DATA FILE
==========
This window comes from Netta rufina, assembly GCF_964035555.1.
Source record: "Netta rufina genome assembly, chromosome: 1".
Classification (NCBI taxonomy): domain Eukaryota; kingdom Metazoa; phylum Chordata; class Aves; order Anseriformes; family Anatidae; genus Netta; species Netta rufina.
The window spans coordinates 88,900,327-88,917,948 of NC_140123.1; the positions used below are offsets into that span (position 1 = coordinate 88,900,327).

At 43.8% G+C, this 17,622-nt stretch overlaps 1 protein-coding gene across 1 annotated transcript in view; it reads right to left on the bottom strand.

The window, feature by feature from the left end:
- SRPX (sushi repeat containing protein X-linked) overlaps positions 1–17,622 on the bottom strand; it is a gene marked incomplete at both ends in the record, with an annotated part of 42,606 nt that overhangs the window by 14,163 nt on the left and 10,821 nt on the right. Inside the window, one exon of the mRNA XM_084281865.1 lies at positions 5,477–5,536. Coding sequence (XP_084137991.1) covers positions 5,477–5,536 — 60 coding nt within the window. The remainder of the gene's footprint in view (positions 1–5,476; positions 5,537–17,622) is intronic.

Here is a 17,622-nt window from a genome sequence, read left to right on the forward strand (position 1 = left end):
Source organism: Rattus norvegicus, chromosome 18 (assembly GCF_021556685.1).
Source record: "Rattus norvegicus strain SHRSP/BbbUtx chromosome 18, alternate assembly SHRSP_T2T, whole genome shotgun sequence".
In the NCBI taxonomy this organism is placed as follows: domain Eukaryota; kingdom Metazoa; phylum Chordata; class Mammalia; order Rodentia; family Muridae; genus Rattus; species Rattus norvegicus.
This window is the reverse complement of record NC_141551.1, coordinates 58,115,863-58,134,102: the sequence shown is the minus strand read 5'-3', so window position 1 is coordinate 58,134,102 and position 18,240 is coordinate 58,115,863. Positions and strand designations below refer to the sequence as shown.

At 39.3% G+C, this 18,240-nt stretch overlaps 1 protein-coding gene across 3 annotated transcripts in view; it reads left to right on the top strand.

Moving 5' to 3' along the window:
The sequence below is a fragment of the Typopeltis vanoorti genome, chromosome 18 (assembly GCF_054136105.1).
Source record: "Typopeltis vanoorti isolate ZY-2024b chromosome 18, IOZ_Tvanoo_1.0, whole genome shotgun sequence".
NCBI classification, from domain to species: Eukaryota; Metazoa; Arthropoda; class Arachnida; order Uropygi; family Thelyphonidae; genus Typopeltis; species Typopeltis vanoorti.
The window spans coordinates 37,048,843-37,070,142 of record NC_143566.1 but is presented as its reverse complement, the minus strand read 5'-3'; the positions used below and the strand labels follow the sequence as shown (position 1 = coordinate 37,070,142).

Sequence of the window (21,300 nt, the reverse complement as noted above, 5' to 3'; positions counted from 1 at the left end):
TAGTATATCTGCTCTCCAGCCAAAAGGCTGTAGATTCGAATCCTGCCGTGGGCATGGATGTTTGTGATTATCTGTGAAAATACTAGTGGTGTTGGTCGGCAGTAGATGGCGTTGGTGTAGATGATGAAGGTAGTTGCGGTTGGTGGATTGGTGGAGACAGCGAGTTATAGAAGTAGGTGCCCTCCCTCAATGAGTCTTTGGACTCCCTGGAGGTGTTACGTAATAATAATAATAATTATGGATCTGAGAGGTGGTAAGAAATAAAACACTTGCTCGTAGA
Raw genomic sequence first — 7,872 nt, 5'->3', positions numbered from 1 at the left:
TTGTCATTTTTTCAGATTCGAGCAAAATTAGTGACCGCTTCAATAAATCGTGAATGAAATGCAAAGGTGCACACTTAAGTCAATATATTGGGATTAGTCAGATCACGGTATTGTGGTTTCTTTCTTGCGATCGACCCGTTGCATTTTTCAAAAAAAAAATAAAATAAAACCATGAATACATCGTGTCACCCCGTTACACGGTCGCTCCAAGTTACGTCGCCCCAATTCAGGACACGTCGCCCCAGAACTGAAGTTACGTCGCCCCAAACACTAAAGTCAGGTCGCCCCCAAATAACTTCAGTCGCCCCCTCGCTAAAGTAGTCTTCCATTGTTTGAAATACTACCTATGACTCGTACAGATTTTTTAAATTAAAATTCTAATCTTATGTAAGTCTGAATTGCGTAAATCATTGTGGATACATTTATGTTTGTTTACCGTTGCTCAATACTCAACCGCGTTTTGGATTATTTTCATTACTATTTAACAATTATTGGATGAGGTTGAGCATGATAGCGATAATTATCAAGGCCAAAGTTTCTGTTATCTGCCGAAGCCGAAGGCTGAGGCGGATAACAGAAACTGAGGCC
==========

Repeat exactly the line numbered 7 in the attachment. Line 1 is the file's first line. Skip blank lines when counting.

- SRPX (sushi repeat containing protein X-linked) overlaps positions 1–17,622 on the bottom strand; it is a gene marked incomplete at both ends in the record, with an annotated part of 42,606 nt that overhangs the window by 14,163 nt on the left and 10,821 nt on the right. Inside the window, one exon of the mRNA XM_084281865.1 lies at positions 5,477–5,536. Coding sequence (XP_084137991.1) covers positions 5,477–5,536 — 60 coding nt within the window. The remainder of the gene's footprint in view (positions 1–5,476; positions 5,537–17,622) is intronic.